“I’m wearing a bulletproof vest around the clock,” says Ecuadorian candidate amid election.
Andrea González now dons a bulletproof vest round the clock. Just a week ago, the presidential candidate of her Construye party for the upcoming Ecuadorean election, Fernando Villavicencio, was targeted with three gunshot wounds to the head after a campaign rally in Quito, the capital.
Despite the incident, 36-year-old Ms. González is resolute in her role as the party’s vice presidential candidate, alongside Christian Zurita. Zurita, a journalist like Fernando Villavicencio, is known for his investigations into corruption.
“I’m committed to upholding Fernando’s legacy,” Ms. González shared on the BBC’s Newshour program. She emphasized the personal impact of the situation and the difficulty of not being able to bid farewell to her friend. “I’m constantly wearing a bulletproof vest,” she stated.
Fernando Villavicencio, 59, who was both a journalist and a member of Ecuador’s national assembly, sustained the gunshot wounds while departing from a campaign event in the capital just 11 days prior to the presidential election. Following an exchange of gunfire with law enforcement, one assailant was killed, while several others managed to flee.
The tragic incident has shaken the country, which has generally been spared from the rampant drug-related violence, cartel conflicts, and corruption that have affected its neighboring nations. However, crime rates have surged in recent years due to the presence of Colombian and Mexican drug cartels.
Fernando Villavicencio’s campaign had a strong focus on addressing corruption and gang-related issues, setting him apart as one of the few candidates who raised concerns about connections between organized crime and government officials in Ecuador.
“We are at the brink of becoming a narco-state,” Ms González said.
“We are totally sure that this is a political assassination, more than the gangs and the organized crime. There’s a political feeling in this, there’s a political intention in this,” she added.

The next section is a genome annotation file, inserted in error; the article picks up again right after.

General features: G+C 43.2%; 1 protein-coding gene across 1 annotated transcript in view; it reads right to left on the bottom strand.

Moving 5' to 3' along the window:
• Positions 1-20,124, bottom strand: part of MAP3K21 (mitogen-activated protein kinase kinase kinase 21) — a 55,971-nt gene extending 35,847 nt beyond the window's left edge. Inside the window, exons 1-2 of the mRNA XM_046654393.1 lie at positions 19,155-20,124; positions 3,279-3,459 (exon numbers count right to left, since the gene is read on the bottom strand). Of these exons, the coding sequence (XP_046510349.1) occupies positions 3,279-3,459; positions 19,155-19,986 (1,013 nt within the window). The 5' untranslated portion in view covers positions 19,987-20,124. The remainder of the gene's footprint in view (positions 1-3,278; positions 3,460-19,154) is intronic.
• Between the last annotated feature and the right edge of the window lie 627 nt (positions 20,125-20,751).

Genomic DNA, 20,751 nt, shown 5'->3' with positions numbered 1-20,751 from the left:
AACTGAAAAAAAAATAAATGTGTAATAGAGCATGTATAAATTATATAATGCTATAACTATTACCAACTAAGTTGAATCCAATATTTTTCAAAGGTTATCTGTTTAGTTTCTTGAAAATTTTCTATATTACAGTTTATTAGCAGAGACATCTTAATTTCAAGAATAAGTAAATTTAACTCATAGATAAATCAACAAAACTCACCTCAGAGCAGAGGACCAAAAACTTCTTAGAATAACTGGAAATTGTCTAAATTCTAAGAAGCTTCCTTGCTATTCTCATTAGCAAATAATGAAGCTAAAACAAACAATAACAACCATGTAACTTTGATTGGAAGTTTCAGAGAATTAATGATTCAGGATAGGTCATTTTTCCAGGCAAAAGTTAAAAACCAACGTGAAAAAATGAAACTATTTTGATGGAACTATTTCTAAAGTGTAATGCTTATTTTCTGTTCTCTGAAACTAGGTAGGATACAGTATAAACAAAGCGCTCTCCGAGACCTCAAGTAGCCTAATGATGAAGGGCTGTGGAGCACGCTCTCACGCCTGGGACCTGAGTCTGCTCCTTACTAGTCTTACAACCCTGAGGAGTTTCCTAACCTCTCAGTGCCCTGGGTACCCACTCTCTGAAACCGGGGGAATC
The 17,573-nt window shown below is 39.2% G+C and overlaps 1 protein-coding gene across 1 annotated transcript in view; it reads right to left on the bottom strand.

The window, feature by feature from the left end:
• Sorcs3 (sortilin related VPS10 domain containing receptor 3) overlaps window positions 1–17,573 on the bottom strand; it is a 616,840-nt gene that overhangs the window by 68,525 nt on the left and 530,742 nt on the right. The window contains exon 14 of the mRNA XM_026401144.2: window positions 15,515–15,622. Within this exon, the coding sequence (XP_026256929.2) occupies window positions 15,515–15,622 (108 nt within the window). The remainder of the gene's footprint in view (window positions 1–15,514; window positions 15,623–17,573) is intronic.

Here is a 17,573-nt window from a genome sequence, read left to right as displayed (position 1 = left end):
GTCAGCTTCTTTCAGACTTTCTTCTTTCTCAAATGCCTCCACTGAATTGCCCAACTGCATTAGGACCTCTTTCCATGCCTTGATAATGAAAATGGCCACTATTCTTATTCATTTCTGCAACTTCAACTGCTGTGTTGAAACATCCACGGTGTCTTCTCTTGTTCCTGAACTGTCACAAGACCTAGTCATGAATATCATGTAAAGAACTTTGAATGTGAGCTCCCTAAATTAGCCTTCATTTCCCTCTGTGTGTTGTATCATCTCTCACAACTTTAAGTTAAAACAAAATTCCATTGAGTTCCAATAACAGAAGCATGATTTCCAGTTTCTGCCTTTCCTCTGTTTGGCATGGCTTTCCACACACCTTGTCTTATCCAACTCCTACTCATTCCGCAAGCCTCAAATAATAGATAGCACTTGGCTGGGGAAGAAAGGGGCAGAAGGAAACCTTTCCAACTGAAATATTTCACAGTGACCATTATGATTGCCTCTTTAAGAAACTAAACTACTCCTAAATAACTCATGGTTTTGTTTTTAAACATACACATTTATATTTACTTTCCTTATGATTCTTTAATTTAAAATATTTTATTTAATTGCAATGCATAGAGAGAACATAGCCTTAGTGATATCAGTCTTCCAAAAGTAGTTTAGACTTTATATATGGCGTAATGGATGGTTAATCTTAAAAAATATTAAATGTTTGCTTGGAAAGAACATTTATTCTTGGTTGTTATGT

“Three days before the debate and Fernando clearly said he had very delicate information that was going to change the way these elections were turning. That information never got to light.”
Ms. González, whose career has mainly focused on environmental issues, said that these levels of violence had become normalized in Ecuadorean politics.
Initially, her party wanted her to succeed Mr. Villavicencio as presidential candidate, but later party officials decided to keep her as running mate and chose Christian Zurita as the replacement. They feared she could have been disqualified, as she was already registered as a vice-presidential candidate.
As the ballot papers had already been printed, Fernando Villavicencio’s name will remain on the ballot.
Violence has not ceased since the attack on the candidate. Pedro Briones, a local leader of the left-wing Citizen Revolution Party in Esmeraldas, was shot dead by gunmen on a motorcycle at his home on Monday.
“Any one of us is exposed to this level of violence,” Ms González said.
“Taking your child to school is already a high risk. Every time you stop at a traffic light you are exposed to getting shot or having a bomb next to your car.
“The level of violence that Ecuador is experiencing has never been seen before.”
But she says this will not stop her attempts to achieve what her mentor had dreamed of.
“I feel a lot of weight on my shoulders,” she said.